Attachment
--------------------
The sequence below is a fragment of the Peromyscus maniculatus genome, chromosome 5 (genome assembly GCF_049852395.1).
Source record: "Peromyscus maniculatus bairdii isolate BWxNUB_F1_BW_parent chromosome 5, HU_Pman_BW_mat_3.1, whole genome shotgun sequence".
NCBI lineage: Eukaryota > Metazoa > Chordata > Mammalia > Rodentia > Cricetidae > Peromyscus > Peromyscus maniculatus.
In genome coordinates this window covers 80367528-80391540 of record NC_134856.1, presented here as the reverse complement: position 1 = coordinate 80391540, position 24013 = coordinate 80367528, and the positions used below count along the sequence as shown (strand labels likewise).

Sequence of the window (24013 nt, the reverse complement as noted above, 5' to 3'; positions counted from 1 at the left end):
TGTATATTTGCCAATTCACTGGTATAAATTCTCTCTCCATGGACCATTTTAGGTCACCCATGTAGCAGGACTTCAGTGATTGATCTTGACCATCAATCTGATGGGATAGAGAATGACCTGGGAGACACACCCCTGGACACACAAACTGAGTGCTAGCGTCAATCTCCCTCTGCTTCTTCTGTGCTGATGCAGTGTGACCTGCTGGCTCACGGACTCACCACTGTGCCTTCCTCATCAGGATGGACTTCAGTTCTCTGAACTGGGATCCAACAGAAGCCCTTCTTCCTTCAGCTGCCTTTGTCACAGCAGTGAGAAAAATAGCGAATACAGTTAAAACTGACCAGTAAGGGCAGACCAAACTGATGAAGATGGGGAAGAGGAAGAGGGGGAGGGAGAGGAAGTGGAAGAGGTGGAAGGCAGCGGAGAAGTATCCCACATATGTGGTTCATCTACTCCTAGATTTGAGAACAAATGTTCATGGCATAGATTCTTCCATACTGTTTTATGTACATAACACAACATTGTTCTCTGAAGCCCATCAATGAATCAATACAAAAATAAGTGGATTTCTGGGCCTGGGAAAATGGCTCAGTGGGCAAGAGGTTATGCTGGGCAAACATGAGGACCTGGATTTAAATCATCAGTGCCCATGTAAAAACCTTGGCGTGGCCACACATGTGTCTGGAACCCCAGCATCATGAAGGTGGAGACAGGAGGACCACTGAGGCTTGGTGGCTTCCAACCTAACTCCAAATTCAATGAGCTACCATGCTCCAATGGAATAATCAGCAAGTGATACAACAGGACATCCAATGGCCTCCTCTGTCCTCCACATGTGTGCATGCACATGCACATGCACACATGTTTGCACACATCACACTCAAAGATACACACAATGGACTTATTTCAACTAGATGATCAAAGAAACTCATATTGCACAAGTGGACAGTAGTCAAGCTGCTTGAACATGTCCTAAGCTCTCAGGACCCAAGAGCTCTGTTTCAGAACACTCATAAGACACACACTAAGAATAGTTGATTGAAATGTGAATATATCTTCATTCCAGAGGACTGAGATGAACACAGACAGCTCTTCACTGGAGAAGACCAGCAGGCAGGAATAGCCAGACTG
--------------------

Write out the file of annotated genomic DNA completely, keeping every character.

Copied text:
The sequence below is a fragment of the Peromyscus maniculatus genome, chromosome 5 (genome assembly GCF_049852395.1).
Source record: "Peromyscus maniculatus bairdii isolate BWxNUB_F1_BW_parent chromosome 5, HU_Pman_BW_mat_3.1, whole genome shotgun sequence".
NCBI lineage: Eukaryota > Metazoa > Chordata > Mammalia > Rodentia > Cricetidae > Peromyscus > Peromyscus maniculatus.
In genome coordinates this window covers 80367528-80391540 of record NC_134856.1, presented here as the reverse complement: position 1 = coordinate 80391540, position 24013 = coordinate 80367528, and the positions used below count along the sequence as shown (strand labels likewise).

Sequence of the window (24013 nt, the reverse complement as noted above, 5' to 3'; positions counted from 1 at the left end):
TGTATATTTGCCAATTCACTGGTATAAATTCTCTCTCCATGGACCATTTTAGGTCACCCATGTAGCAGGACTTCAGTGATTGATCTTGACCATCAATCTGATGGGATAGAGAATGACCTGGGAGACACACCCCTGGACACACAAACTGAGTGCTAGCGTCAATCTCCCTCTGCTTCTTCTGTGCTGATGCAGTGTGACCTGCTGGCTCACGGACTCACCACTGTGCCTTCCTCATCAGGATGGACTTCAGTTCTCTGAACTGGGATCCAACAGAAGCCCTTCTTCCTTCAGCTGCCTTTGTCACAGCAGTGAGAAAAATAGCGAATACAGTTAAAACTGACCAGTAAGGGCAGACCAAACTGATGAAGATGGGGAAGAGGAAGAGGGGGAGGGAGAGGAAGTGGAAGAGGTGGAAGGCAGCGGAGAAGTATCCCACATATGTGGTTCATCTACTCCTAGATTTGAGAACAAATGTTCATGGCATAGATTCTTCCATACTGTTTTATGTACATAACACAACATTGTTCTCTGAAGCCCATCAATGAATCAATACAAAAATAAGTGGATTTCTGGGCCTGGGAAAATGGCTCAGTGGGCAAGAGGTTATGCTGGGCAAACATGAGGACCTGGATTTAAATCATCAGTGCCCATGTAAAAACCTTGGCGTGGCCACACATGTGTCTGGAACCCCAGCATCATGAAGGTGGAGACAGGAGGACCACTGAGGCTTGGTGGCTTCCAACCTAACTCCAAATTCAATGAGCTACCATGCTCCAATGGAATAATCAGCAAGTGATACAACAGGACATCCAATGGCCTCCTCTGTCCTCCACATGTGTGCATGCACATGCACATGCACACATGTTTGCACACATCACACTCAAAGATACACACAATGGACTTATTTCAACTAGATGATCAAAGAAACTCATATTGCACAAGTGGACAGTAGTCAAGCTGCTTGAACATGTCCTAAGCTCTCAGGACCCAAGAGCTCTGTTTCAGAACACTCATAAGACACACACTAAGAATAGTTGATTGAAATGTGAATATATCTTCATTCCAGAGGACTGAGATGAACACAGACAGCTCTTCACTGGAGAAGACCAGCAGGCAGGAATAGCCAGACTG